Today as more families choose cremation as a final disposition option, so more folks consider what they can do with the cremation ashes once they are returned. Typically about 3 to 7 pounds of cremated remains are generated once a person is cremated. Once fully processed by the crematory these cremated remains resemble a gray-like ash compound.
These days more funeral homes are reporting that families are not even collecting their loved ones’ remains, and in fact, many funeral homes now include a clause stipulating that they have the right to respectfully scatter any uncollected remains after a period of 90 days has passed.
So what do you do with cremated remains once you have collected them from the funeral home?
Burying cremated remains
Many people choose to bury the cremation urn. You can purchase a small cemetery plot (usually similar to an infant size), or purchase a cremation niche in a columbarium. Indeed more cemeteries are adding both columbaria and scattering gardens.
Alternatively, you may choose to inter a cremation urn into an existing grave plot with a loved one already passed. Cemeteries will charge you an opening and closing fee to do this, but it can be a great way to ensure loved ones are respectfully laid to final rest and provide a common memorial site for future families to visit.
Keeping cremated remains at home on the mantelpiece
This is not for everyone. In fact, most folks tend to say that they don’t really know what to do with the urn when they bring it home! An Aunt of mine used the remains of her late husband in his urn as a doorstop for many years. Now there are so many different cremation urns, even quirky personalized urns, that the choice can be overwhelming! Keepsake urns (a set of 1 or more small urns into which the cremated remains can be distributed) also mean that the family can share out remains between siblings or family members. However, it seems that more often than not, a cremation urn kept at home may end up in the back of a cupboard!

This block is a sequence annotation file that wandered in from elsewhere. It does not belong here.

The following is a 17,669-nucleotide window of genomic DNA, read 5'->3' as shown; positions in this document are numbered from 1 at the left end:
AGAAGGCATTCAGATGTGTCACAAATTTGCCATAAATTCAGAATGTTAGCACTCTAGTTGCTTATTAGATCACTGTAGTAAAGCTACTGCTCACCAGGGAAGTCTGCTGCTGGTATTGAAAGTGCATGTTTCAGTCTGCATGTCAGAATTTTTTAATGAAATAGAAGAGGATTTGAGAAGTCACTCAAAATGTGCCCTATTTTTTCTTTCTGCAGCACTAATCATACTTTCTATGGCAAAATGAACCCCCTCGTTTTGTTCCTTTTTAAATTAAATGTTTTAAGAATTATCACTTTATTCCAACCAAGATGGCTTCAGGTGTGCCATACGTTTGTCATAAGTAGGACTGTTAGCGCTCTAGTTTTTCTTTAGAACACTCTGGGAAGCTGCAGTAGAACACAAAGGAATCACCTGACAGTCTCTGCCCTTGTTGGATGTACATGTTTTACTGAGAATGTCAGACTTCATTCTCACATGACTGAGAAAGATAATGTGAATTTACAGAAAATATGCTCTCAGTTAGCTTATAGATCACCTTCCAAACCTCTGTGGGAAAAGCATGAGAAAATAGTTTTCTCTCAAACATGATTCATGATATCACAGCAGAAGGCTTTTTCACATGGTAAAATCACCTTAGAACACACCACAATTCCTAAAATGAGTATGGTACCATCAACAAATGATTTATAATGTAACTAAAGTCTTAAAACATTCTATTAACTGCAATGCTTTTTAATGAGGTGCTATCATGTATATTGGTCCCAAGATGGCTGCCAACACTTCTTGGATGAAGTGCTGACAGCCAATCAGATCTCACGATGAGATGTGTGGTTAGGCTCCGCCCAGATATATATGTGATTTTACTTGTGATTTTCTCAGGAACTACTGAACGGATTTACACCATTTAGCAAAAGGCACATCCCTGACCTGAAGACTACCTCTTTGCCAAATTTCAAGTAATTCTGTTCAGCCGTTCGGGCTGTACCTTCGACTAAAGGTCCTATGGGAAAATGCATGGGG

Scattering cremated remains
Ash scattering is fast becoming a low-cost means by which to ‘dispose’ of someone’s mortal remains that can also offer the opportunity to lay someone to rest in a ‘space’ they loved. Cremated remains are basically organic matter and so pose no threat at all to the environment. In fact, you could actually argue that scattering cremated remains is a symbolic gesture of reuniting one’s mortal matter with the Universe, and could be interpreted as such by the biblical reference of “ashes to ashes, dust to dust”.
As scattering cremation ashes is gaining popularity, we find we are asked more and more frequently as to what laws govern ash scattering. There is very little legislation and policing of the scattering of ashes, so long as one conducts it with dignity and common sense. If scattering on private land you must have the permission of the landowner. There are some public areas where you do need to gain permission or sometimes even a permit. However, in the main, you are at liberty to dispose of a loved one’s remains by scattering them to the winds.
There is an array of ash scattering companies today, and you can choose from an aerial scattering over the natural beauty of mountain ranges, scattering at sea off the coastlines, and or having a portion of remain blasted into space to be scattered. The great thing is that there is something to suit every budget and imagination!
Creating cremated remains artifacts
Being largely organic matter cremation ashes can be mixed into a variety of compounds to be constructed into memorial artifacts. The carbon from a person can be used to create a cremation diamond at the cost of around $3,000. A cheaper option is to use some cremated remains to make hand-blown glass ornaments and jewelry, and prices for this start at around $30.00. Cremains can be mixed with cement and used to construct birdbaths and garden ornaments or even made into a memorial reef fixture.
Transporting cremated remains
Mailing cremated remains
You can legally transport cremated remains, either in person, or by United States Postal Service. The cremated remains must be securely packed and marked as “human cremated remains”. USPS offers Label 139 so that the package can be clearly identified and tracked, and it has to be shipped by Priority Mail Express Service. Courier companies such as FedEx or UPS will not ship cremated remains.
Flying with cremated remains
If you opt to fly with cremated remains, you must ensure that you meet the TSA guidelines for traveling with cremated remains. The remains MUST be in an x-ray friendly container such as cardboard, plastic, or wood, and you should carry the supporting documentation such as a cremation permit and death certificate.
Other things you can do with cremation ashes
It does not stop at burying, scattering, and creating a cremation artifact. Today there are all sorts of weird and wonderful things you can choose to do with cremated remains including fireworks, vinyl records, gun cartridges, and tattoos! To read more about quirky ash scattering ideas, visit this Ash Scattering Guide.